Historic Range: $23.37-$49.95
Reviewers Paid: $20.00-$79.00
83 g - 2.9 oz
66 x 42 x 66 mm / 2.6 x 1.7 x 2.6 in
2400 Watts / 8500 BTU/h
1 - 2 People
above + 5° C
I got one of these on ebay. A GREAT stove. It does…
Price Paid: $20
I got one of these on ebay. A GREAT stove. It does not come with wind protection, but then most of the time that can be found on the trail. This stove is a miser on fuel and burns hot. The feature that makes this one better than some of the others is that the flame shoots straight up making it more efficient for smaller pots. If you use the freezer bag method of cooking dehydrated food then you can get 15 meals out of one of the small fuel canisters. That makes this stove and fuel lighter than just the fuel needed to cook that many meals on an alcohol stove.
This tiny lightweight stove is a jet engine when it…
Price Paid: $79
This tiny lightweight stove is a jet engine when it lights! Boils a quart of water in minutes at 9000 ft. and the butane/propane mix allows for lengthy use. I made a pea soup which required 1.5 hours of simmer at 9000 ft. and I still had enought fuel for coffee for four in the morning.
This is an excellent stove for those who insist on…
Source: bought it new
Price Paid: $49
This is an excellent stove for those who insist on canister stoves for fast food use on the trail (i.e., boil water).
- Easy to use
- Burns hot, ideal for boiling water
- Pietzo lighter for convenience
- Relatively small pot supports
- Pietzo lighter unreliable
- Small diameter flame can lead to buring
I bought this stove more to use at work (quick hot lunches instead of sandwiches or microwaved dishes) instead of using it in the field. Due to management concerns of safety, I had to use a canister stove rather than any liquid fuel stove, and the Micron seemed to fit the bill perfectly.
This stove performed quite well in its intended role, burning very hot and boiling water very quickly. With the flame vertical, with little horizontal spread, makes using a taller pot with a smaller diameter very efficient. However, this flame is not the best for wider pots (small flame area leads to burning). I used this stove on the average of three days a week (often five days a week during the winter) for over seven years straight.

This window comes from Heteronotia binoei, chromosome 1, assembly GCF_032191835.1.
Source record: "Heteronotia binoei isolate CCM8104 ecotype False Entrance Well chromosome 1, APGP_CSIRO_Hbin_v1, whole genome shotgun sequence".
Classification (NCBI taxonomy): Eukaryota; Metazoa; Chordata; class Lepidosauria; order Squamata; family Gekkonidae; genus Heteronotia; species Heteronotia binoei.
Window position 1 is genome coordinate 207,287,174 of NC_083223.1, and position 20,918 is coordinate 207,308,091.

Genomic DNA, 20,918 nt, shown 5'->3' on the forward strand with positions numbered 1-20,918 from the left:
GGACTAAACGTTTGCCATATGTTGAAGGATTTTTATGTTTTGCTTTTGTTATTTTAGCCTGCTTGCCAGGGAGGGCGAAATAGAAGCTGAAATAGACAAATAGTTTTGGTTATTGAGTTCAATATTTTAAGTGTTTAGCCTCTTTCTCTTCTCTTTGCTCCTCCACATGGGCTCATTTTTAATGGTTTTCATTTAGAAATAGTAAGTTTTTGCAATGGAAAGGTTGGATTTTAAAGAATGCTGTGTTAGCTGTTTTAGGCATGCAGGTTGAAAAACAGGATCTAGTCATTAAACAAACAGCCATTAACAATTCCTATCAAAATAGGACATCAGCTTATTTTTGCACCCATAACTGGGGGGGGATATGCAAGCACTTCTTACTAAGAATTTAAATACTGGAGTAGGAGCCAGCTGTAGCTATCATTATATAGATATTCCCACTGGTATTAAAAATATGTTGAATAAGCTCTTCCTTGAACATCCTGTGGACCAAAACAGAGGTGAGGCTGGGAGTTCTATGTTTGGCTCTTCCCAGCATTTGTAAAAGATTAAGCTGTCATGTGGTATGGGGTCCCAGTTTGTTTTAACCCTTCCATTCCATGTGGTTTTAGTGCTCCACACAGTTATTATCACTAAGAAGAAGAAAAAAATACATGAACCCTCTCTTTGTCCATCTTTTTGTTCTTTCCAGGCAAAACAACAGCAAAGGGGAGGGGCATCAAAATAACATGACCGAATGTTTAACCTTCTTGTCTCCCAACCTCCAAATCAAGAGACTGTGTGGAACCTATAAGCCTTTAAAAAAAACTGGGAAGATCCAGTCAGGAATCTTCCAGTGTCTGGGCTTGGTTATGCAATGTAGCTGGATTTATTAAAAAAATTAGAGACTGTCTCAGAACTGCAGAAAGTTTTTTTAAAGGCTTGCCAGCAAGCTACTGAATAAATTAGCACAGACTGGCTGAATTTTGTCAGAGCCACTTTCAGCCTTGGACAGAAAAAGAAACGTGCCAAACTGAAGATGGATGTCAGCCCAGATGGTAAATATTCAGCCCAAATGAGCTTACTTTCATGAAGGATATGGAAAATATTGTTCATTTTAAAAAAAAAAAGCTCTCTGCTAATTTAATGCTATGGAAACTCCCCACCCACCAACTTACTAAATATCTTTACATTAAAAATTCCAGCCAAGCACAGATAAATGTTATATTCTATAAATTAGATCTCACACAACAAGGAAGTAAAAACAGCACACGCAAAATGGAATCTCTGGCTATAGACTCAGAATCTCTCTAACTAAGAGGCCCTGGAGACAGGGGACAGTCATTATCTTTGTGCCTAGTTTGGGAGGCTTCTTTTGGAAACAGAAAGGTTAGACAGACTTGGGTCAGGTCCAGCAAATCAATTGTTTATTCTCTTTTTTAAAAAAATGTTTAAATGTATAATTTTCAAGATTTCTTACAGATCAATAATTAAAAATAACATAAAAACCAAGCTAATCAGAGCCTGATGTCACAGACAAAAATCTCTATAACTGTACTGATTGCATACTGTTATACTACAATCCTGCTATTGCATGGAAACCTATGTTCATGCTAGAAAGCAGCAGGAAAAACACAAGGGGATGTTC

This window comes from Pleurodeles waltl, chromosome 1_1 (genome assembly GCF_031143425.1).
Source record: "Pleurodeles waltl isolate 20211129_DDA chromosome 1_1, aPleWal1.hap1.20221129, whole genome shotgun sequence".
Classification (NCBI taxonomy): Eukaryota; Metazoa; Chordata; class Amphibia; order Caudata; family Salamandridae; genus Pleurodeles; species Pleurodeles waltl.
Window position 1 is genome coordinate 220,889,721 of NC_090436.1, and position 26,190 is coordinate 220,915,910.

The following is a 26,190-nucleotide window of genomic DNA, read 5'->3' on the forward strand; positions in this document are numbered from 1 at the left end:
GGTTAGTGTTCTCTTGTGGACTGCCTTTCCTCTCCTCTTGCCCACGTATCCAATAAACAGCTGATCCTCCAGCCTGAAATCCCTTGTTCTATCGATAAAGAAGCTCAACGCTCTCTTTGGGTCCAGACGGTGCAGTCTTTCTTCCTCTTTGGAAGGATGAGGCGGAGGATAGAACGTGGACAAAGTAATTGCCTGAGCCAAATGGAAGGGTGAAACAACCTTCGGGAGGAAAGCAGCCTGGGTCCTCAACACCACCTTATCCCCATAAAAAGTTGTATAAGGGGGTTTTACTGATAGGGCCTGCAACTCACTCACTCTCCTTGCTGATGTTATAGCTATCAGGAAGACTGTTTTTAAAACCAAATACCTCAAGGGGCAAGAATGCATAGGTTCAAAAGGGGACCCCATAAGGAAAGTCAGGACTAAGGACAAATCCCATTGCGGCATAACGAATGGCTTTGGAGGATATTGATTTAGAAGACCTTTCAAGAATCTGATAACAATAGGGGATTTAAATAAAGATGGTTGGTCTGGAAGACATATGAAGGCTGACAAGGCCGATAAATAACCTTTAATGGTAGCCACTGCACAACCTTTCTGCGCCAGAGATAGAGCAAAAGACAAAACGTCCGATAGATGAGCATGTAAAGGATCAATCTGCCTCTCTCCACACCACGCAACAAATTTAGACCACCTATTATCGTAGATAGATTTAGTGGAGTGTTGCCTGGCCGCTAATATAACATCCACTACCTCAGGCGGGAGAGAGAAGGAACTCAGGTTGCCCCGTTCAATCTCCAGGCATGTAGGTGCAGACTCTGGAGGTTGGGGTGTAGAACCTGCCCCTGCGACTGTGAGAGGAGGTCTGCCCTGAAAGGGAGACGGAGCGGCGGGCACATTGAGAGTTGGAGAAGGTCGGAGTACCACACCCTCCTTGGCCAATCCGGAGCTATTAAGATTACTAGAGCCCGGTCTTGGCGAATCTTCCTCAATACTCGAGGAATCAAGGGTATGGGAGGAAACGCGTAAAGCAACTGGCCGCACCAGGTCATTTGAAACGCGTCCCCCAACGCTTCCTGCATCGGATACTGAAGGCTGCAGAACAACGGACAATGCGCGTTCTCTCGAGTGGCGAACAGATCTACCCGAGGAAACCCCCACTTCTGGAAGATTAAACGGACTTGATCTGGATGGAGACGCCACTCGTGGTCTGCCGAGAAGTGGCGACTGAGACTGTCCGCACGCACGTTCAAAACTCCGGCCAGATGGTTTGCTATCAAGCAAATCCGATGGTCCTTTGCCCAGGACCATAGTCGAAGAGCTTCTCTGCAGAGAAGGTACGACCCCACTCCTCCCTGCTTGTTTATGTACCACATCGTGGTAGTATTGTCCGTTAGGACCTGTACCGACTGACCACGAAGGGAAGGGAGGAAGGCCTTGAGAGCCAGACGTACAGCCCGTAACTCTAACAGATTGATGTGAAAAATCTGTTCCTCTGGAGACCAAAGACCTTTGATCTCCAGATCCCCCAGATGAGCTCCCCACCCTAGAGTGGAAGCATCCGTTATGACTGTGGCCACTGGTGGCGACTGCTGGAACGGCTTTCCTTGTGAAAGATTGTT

Only two "problems" I found with this stove. The first is the relatively small pot supports that make using this stove with larger pots a study of maintaining balance. However, since I was using the GSI Solo two-pot set, the pot diameters were well within the support range of the holders.
The second problem was more problematic—the pietzo igniter failed in just over a year. This was more an inconvenience. I had never before used a built-in igniter, so reverting to using a lighter was no problem. As a note, a Primus retailer (MEC in Canada) listened to my complaint about the igniter, and then gave me a new one without charge—this even though I didn't buy the stove their (talk about good product backup!).
Overall, I recommend this stove for most applications where boiling is the primary concern and simmering is not super critical. Note that for simmering, I was very successful in using a heat spreader to alleviate this limitation.